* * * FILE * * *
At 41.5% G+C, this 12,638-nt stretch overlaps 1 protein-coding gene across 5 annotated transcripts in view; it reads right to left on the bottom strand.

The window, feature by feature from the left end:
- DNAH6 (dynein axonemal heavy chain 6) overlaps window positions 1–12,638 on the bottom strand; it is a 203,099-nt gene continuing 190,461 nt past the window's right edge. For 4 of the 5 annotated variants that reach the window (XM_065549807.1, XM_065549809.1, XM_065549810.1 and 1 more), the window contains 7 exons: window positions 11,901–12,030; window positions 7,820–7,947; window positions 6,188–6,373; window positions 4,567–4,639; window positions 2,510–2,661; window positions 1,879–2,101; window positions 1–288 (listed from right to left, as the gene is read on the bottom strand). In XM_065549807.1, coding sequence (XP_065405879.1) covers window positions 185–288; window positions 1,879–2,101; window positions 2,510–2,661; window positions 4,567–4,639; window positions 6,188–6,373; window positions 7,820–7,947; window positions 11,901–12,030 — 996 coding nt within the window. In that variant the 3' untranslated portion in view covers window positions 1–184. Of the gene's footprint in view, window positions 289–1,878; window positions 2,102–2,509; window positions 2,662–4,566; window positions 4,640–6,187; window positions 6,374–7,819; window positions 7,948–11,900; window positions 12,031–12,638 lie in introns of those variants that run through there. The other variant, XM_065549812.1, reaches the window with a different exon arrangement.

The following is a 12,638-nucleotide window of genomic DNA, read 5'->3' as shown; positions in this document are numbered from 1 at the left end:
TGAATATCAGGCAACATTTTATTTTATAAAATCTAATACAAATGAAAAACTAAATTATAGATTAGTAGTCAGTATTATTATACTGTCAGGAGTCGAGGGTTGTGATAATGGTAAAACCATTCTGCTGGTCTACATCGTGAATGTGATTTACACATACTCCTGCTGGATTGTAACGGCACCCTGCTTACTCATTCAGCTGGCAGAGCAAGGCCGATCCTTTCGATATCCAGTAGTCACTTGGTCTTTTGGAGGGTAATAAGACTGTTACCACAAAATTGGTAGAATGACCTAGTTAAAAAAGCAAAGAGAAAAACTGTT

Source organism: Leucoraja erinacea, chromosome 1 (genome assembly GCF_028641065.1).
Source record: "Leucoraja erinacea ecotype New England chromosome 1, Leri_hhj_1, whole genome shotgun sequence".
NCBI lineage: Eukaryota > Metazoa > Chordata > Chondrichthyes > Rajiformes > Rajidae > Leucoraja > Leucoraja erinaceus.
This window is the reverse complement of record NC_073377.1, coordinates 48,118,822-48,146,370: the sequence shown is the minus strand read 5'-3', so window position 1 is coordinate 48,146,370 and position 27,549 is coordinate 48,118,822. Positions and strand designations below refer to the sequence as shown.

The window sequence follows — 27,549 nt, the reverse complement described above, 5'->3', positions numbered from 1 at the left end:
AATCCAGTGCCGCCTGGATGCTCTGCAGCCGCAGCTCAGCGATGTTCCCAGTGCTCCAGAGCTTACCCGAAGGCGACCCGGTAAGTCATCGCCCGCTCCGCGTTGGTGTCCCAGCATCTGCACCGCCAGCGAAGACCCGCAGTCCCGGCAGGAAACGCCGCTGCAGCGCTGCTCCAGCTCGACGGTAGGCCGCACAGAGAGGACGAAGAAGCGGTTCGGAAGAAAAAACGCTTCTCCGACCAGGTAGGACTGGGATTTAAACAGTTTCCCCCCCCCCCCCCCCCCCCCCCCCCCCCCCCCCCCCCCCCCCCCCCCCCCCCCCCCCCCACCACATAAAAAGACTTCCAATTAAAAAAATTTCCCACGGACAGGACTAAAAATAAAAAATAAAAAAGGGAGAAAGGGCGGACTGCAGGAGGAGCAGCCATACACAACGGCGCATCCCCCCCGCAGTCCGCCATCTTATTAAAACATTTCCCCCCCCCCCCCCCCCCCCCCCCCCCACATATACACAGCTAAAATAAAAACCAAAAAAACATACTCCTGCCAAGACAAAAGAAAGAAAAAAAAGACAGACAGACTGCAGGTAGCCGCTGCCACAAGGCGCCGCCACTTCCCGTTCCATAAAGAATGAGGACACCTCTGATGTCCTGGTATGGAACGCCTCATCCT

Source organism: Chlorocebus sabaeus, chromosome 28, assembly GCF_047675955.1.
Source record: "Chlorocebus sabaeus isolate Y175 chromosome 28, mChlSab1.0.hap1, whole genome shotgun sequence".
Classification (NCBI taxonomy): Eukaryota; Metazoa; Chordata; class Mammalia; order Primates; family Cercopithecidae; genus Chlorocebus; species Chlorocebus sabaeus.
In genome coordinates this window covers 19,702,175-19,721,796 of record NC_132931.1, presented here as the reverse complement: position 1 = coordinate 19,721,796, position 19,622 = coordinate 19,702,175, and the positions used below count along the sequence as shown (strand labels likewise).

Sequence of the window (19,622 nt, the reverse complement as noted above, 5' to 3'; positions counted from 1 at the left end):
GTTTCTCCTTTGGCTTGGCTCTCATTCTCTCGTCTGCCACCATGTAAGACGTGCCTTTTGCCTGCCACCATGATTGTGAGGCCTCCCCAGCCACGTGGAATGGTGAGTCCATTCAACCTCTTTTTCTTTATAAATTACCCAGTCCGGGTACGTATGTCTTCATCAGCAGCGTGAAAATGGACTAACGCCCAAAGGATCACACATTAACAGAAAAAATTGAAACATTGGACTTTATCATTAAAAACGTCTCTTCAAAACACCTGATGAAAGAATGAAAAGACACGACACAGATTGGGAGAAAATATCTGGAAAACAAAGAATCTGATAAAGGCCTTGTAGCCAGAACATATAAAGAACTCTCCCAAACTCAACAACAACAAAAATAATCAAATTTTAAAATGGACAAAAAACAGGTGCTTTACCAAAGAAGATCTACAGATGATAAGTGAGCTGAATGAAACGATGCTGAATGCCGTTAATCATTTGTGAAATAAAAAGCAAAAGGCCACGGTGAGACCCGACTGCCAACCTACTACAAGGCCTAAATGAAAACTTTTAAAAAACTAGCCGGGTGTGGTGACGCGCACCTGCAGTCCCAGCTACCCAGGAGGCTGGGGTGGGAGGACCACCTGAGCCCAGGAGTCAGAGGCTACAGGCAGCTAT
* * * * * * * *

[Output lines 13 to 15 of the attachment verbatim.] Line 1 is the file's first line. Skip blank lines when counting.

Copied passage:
Source record: "Chlorocebus sabaeus isolate Y175 chromosome 28, mChlSab1.0.hap1, whole genome shotgun sequence".
Classification (NCBI taxonomy): Eukaryota; Metazoa; Chordata; class Mammalia; order Primates; family Cercopithecidae; genus Chlorocebus; species Chlorocebus sabaeus.
In genome coordinates this window covers 19,702,175-19,721,796 of record NC_132931.1, presented here as the reverse complement: position 1 = coordinate 19,721,796, position 19,622 = coordinate 19,702,175, and the positions used below count along the sequence as shown (strand labels likewise).